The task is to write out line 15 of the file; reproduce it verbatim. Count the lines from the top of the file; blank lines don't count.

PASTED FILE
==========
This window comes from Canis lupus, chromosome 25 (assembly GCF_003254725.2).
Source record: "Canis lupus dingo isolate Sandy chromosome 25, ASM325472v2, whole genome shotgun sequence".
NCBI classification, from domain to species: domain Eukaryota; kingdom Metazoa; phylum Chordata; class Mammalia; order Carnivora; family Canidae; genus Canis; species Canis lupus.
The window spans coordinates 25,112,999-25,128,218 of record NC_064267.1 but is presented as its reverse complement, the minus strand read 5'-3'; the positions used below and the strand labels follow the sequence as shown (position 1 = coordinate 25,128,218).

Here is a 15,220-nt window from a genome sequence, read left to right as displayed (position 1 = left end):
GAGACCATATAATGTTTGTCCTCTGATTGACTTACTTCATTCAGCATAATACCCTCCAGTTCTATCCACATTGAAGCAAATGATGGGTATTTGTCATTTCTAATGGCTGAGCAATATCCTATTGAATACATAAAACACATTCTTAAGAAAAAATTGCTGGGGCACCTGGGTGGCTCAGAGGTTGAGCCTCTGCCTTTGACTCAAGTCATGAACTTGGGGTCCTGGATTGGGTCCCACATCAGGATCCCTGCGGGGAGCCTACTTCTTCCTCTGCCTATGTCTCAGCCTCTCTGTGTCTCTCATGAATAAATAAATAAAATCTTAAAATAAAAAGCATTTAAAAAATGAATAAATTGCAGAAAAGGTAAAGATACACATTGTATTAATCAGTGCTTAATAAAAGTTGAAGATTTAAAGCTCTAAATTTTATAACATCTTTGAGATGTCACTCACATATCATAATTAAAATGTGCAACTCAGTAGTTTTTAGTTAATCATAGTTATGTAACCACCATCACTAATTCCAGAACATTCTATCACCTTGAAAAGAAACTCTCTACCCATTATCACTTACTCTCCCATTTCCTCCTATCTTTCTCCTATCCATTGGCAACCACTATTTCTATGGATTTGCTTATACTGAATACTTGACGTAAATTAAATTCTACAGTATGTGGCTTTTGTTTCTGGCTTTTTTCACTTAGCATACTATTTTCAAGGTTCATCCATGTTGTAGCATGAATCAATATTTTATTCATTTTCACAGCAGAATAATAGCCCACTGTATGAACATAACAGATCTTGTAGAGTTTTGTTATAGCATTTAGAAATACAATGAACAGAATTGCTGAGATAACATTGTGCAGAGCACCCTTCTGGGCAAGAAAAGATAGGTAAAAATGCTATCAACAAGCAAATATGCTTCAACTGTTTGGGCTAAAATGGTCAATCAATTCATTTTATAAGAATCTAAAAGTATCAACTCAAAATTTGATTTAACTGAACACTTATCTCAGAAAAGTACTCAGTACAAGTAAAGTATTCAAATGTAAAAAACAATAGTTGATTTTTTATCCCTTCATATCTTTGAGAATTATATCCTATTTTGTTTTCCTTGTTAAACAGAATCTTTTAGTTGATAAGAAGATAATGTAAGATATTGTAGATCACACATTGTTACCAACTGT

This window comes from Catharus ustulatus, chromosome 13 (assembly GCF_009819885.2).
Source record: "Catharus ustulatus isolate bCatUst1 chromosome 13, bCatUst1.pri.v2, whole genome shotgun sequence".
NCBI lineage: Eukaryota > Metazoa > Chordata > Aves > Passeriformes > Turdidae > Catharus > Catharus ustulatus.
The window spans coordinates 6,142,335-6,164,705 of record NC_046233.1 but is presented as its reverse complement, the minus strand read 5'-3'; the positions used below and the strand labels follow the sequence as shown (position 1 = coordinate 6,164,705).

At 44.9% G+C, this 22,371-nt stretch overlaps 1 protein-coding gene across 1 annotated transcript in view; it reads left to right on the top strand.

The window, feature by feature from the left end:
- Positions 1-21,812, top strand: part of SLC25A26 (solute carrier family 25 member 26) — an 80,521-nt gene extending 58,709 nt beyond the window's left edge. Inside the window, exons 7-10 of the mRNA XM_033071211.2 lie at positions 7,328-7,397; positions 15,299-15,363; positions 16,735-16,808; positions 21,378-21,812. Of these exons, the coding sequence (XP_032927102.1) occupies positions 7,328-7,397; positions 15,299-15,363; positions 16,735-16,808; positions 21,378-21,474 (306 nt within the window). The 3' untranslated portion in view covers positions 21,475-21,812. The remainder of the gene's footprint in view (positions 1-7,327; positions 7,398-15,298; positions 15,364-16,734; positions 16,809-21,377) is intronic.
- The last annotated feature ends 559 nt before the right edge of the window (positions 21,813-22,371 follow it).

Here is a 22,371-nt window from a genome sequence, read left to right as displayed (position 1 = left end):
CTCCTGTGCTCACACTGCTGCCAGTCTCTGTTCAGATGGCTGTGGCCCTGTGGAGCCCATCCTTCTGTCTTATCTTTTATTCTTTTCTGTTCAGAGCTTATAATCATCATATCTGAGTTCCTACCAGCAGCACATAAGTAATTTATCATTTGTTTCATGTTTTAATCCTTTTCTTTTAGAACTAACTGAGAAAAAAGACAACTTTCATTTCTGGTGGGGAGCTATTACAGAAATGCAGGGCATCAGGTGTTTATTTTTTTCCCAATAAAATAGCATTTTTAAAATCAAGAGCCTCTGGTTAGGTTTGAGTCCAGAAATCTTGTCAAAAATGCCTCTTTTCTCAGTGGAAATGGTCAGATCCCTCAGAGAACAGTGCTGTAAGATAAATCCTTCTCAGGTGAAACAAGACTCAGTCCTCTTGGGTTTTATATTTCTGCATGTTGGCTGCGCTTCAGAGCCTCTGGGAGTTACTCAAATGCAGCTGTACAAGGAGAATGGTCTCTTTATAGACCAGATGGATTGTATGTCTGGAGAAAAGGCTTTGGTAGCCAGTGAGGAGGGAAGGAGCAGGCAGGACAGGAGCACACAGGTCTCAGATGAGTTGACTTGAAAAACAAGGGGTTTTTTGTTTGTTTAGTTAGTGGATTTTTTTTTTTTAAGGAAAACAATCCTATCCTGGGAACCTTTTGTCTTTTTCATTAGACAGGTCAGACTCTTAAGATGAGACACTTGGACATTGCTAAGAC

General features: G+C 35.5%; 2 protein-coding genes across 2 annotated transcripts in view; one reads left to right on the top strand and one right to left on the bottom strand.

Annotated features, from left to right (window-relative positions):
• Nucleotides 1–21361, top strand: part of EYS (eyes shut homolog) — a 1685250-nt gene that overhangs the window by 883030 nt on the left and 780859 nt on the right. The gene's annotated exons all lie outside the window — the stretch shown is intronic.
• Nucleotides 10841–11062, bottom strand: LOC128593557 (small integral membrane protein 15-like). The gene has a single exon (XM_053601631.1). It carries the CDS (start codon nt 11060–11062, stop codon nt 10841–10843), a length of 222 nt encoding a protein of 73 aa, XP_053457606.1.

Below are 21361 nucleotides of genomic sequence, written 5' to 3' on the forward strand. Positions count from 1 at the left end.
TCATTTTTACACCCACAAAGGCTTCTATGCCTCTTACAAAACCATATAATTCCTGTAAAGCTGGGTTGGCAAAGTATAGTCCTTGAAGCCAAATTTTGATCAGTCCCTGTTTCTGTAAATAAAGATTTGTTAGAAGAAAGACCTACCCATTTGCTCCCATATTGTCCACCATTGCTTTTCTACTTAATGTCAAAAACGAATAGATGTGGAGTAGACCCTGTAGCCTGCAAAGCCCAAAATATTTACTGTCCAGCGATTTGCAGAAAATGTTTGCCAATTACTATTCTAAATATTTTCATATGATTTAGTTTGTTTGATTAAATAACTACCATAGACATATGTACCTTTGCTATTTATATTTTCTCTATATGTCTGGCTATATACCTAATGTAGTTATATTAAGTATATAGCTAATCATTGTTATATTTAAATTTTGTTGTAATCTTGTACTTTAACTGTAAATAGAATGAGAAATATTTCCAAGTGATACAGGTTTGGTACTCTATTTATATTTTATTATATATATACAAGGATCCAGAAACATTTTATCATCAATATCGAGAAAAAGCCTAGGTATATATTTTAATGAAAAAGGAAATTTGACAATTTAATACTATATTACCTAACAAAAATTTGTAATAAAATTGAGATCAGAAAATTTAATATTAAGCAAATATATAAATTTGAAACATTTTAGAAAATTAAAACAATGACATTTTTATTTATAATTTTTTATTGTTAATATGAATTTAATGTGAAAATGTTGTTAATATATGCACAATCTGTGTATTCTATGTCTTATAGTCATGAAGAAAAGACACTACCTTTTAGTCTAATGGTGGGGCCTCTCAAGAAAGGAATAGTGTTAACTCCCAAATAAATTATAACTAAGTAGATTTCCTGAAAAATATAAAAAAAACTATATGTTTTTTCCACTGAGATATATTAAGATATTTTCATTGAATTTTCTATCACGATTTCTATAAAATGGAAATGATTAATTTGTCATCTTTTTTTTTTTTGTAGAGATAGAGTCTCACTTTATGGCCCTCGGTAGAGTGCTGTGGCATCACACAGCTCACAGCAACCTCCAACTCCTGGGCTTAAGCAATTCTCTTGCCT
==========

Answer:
Here is a 22,371-nt window from a genome sequence, read left to right as displayed (position 1 = left end):